Many of you know my deep and abiding ambivalence towards on-camera acting (what? being in front of the camera is not an ideal career for an introvert? Imagine!), as opposed to the almost-constant pleasure of voiceover acting. I say no a vast number of times more than I say yes to TV auditions. And yet, there is sometimes the case where I’ve got to go. There is a kind of role that I have a particular affinity for: Buddhist monks. I played one for “Family Law” about seventy years ago and have always hankered to put on the saffron robes once again. I maintain that it’s because it puts me in touch with an inner stillness; Doug insists it’s because it gives me license to shave my head. Both, I must admit, are correct.
This monk was of the Shaolin variety, for a tween TV sitcom (rather foreboding non-disclosure rules prevents me from being more specific). You know, one of those after-school shows, ubiquitous on the Cartoon Network, Disney and Nickelodeon featuring a uniformly pretty and/or geeky cast genetically designed to make you feel REALLY REALLY OLD. Luckily, I was auditioning for one of the higher-up, senior monks, which on this show meant I was over thirty.
I had a good laugh at myself driving to the audition because of a particularly egregious oversight I had made. I was going over my sides— I had a really good voice for this elder, all gravelly and crusty— when I happened to look into the rear-view mirror. Ten blocks from the studio, I remembered: this isn’t a voiceover audition. You can’t sound like a 65 -year-old wizened sensei when you look like you’re in your 40’s. Oops. I adjusted accordingly. Ten years younger!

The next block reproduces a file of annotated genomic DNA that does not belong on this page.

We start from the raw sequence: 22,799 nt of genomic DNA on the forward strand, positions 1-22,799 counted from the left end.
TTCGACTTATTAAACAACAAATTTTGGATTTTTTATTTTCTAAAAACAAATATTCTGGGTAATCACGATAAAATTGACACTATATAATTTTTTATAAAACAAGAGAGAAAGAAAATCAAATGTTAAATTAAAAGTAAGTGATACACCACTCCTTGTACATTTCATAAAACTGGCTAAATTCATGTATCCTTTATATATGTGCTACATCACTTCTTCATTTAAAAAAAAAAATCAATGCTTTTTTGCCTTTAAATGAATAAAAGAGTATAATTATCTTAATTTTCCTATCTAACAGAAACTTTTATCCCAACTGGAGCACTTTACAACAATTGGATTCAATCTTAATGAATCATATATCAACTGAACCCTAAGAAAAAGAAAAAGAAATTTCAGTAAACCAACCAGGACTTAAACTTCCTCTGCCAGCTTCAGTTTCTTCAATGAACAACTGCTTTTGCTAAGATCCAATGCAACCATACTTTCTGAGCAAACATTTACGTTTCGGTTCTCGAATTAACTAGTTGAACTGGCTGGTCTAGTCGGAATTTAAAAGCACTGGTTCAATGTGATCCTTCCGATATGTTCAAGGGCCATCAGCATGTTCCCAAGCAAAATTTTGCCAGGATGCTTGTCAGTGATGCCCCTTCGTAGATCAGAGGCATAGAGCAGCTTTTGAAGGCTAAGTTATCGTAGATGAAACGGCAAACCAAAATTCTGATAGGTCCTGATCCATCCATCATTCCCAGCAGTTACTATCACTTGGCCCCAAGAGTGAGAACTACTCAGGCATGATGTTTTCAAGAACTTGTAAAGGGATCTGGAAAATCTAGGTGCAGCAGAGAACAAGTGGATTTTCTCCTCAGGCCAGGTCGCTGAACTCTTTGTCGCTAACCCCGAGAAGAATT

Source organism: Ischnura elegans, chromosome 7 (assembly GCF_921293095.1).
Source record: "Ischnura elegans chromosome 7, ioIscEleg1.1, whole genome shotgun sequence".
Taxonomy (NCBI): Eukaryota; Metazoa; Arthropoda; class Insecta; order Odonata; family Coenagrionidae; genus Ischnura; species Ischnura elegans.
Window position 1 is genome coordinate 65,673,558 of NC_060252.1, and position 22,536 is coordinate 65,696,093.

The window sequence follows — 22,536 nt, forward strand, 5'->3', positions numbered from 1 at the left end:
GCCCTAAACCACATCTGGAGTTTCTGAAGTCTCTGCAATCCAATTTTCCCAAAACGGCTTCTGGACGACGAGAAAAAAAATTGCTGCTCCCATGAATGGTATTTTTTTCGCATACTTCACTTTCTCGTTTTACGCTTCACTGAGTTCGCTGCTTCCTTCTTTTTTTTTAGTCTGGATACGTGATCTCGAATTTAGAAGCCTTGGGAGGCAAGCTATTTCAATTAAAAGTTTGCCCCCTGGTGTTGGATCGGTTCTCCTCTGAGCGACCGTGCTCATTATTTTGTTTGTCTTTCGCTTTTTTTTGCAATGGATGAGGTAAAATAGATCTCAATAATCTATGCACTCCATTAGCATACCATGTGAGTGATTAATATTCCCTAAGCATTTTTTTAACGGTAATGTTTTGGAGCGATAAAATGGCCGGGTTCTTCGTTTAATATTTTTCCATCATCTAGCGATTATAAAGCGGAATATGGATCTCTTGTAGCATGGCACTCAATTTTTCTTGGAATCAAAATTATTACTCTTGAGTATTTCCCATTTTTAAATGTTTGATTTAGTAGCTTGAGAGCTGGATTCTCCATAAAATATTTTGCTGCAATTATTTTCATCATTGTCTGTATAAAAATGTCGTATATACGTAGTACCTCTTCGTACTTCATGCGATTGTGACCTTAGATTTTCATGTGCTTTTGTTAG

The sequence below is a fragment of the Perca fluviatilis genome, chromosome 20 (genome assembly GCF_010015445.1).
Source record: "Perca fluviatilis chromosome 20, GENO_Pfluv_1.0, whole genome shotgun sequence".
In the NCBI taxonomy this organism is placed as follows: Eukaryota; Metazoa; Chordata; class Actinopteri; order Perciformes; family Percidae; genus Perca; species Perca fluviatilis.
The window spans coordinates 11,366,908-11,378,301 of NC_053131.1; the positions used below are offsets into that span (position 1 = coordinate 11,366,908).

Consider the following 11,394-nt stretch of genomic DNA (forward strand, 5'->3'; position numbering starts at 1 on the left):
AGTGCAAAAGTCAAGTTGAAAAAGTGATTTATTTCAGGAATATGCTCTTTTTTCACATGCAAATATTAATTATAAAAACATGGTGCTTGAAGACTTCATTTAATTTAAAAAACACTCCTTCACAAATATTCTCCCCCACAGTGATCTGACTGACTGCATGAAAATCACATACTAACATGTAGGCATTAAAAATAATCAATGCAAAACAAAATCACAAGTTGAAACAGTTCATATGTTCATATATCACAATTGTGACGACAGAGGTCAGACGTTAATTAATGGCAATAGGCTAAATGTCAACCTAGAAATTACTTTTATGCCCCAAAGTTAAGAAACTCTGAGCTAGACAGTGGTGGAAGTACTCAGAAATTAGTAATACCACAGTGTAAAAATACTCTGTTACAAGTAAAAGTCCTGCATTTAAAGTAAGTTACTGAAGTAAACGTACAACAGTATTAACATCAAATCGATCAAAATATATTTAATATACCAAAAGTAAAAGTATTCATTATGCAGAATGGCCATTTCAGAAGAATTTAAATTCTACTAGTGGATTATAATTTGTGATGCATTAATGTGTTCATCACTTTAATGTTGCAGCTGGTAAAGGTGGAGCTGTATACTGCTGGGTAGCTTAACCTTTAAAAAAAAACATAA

When I got there, there was the usual panoply of Asian men, all shapes and sizes. A few of them were wearing full martial arts regalia, some had on the traditional Chinese frog-buttoned jackets. I had opted for a simple T-shirt and white pants because, well, Doug had made me change out of a more character-driven yoga pants and peasant-brown sweatshirt. I have to admit (yes, get out your scorecard, Doug) that he was right: if you get too costume-y in these general auditions, it tends too look a little… desperate. I don’t know where everyone else stands on this issue; certainly I’ve known some experienced people to pull on a lab coat when making the “CSI” rounds…
The auditions were run by kids who I swear were not much younger than my son Benjamin. They seemed amused by my character, or, to put it more exactly, they liked my eyebrow-arching, which pretty much sums up my character. It was silly, and it was fun.
And I got the part.
I’m going Telly Savalas, Doug! Who loves ya?
the wholeness of the sangha,